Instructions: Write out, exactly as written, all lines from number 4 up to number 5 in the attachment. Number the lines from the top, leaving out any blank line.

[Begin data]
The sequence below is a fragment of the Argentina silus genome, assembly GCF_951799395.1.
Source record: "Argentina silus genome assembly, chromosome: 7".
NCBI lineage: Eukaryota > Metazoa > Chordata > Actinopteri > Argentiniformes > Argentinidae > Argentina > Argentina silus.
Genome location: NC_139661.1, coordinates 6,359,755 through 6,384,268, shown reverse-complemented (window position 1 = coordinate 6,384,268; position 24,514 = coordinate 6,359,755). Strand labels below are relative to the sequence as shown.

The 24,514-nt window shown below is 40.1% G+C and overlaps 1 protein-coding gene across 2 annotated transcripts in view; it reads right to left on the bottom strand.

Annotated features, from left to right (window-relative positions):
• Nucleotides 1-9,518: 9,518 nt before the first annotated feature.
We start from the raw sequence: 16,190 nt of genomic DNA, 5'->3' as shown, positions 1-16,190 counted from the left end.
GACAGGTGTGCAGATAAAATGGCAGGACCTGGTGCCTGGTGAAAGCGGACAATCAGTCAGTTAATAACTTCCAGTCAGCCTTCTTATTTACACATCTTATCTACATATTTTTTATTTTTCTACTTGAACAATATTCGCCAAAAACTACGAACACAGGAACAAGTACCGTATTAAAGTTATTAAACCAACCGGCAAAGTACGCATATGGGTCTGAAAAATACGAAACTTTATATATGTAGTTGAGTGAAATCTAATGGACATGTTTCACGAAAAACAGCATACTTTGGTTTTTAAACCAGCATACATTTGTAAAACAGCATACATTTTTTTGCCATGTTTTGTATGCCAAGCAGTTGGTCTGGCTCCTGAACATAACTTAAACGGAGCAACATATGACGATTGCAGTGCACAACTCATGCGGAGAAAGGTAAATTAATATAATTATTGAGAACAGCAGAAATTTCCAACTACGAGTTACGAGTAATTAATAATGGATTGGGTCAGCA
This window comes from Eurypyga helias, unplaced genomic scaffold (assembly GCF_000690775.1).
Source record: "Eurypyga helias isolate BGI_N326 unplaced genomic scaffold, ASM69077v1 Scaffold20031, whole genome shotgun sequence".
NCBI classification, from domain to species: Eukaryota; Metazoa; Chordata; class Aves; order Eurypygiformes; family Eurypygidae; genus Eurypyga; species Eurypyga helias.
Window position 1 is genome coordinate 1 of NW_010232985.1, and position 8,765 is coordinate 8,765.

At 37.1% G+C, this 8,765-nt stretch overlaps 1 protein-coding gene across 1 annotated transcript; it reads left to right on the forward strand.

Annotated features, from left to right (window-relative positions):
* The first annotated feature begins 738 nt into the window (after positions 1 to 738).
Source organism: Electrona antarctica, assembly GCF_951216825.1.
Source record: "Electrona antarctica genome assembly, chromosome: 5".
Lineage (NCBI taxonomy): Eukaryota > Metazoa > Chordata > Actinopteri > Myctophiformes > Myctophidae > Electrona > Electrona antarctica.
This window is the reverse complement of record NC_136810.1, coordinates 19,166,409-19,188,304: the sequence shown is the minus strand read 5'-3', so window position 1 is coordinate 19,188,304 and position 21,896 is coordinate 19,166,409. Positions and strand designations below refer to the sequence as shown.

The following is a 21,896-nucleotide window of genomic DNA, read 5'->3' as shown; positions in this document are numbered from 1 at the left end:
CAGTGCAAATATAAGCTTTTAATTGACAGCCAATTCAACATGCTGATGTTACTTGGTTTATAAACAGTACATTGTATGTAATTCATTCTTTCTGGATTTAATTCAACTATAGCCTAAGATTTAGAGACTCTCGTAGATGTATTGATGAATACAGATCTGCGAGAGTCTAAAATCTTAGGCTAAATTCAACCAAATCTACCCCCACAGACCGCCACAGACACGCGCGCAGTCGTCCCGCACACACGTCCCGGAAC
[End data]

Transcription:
Genome location: NC_139661.1, coordinates 6,359,755 through 6,384,268, shown reverse-complemented (window position 1 = coordinate 6,384,268; position 24,514 = coordinate 6,359,755). Strand labels below are relative to the sequence as shown.

The 24,514-nt window shown below is 40.1% G+C and overlaps 1 protein-coding gene across 2 annotated transcripts in view; it reads right to left on the bottom strand.